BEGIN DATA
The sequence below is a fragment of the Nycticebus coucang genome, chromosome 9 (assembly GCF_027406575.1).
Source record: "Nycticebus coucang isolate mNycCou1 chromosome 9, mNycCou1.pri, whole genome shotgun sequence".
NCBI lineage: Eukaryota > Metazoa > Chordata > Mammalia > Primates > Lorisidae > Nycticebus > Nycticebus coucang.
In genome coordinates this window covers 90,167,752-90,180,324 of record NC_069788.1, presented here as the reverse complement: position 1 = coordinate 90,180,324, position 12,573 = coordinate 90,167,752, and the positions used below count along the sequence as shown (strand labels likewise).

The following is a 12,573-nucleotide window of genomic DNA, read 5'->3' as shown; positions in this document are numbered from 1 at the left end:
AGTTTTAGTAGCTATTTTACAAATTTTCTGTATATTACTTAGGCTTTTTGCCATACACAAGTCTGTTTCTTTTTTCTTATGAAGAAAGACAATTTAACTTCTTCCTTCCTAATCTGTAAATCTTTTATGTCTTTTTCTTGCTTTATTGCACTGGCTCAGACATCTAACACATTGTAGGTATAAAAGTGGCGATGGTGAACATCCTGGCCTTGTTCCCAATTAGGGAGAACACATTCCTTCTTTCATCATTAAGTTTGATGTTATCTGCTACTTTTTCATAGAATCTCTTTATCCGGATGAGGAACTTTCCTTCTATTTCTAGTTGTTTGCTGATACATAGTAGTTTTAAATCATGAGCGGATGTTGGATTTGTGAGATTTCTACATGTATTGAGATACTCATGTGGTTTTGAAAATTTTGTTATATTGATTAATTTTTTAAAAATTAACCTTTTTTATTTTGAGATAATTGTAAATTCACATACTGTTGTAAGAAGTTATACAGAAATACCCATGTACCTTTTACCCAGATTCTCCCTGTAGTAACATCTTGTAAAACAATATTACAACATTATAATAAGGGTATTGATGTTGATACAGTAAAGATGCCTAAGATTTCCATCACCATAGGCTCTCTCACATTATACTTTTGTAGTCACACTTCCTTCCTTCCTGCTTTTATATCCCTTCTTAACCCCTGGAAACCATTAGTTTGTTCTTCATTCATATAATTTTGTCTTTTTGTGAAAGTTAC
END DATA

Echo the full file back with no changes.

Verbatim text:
The sequence below is a fragment of the Nycticebus coucang genome, chromosome 9 (assembly GCF_027406575.1).
Source record: "Nycticebus coucang isolate mNycCou1 chromosome 9, mNycCou1.pri, whole genome shotgun sequence".
NCBI lineage: Eukaryota > Metazoa > Chordata > Mammalia > Primates > Lorisidae > Nycticebus > Nycticebus coucang.
In genome coordinates this window covers 90,167,752-90,180,324 of record NC_069788.1, presented here as the reverse complement: position 1 = coordinate 90,180,324, position 12,573 = coordinate 90,167,752, and the positions used below count along the sequence as shown (strand labels likewise).

The following is a 12,573-nucleotide window of genomic DNA, read 5'->3' as shown; positions in this document are numbered from 1 at the left end:
AGTTTTAGTAGCTATTTTACAAATTTTCTGTATATTACTTAGGCTTTTTGCCATACACAAGTCTGTTTCTTTTTTCTTATGAAGAAAGACAATTTAACTTCTTCCTTCCTAATCTGTAAATCTTTTATGTCTTTTTCTTGCTTTATTGCACTGGCTCAGACATCTAACACATTGTAGGTATAAAAGTGGCGATGGTGAACATCCTGGCCTTGTTCCCAATTAGGGAGAACACATTCCTTCTTTCATCATTAAGTTTGATGTTATCTGCTACTTTTTCATAGAATCTCTTTATCCGGATGAGGAACTTTCCTTCTATTTCTAGTTGTTTGCTGATACATAGTAGTTTTAAATCATGAGCGGATGTTGGATTTGTGAGATTTCTACATGTATTGAGATACTCATGTGGTTTTGAAAATTTTGTTATATTGATTAATTTTTTAAAAATTAACCTTTTTTATTTTGAGATAATTGTAAATTCACATACTGTTGTAAGAAGTTATACAGAAATACCCATGTACCTTTTACCCAGATTCTCCCTGTAGTAACATCTTGTAAAACAATATTACAACATTATAATAAGGGTATTGATGTTGATACAGTAAAGATGCCTAAGATTTCCATCACCATAGGCTCTCTCACATTATACTTTTGTAGTCACACTTCCTTCCTTCCTGCTTTTATATCCCTTCTTAACCCCTGGAAACCATTAGTTTGTTCTTCATTCATATAATTTTGTCTTTTTGTGAAAGTTAC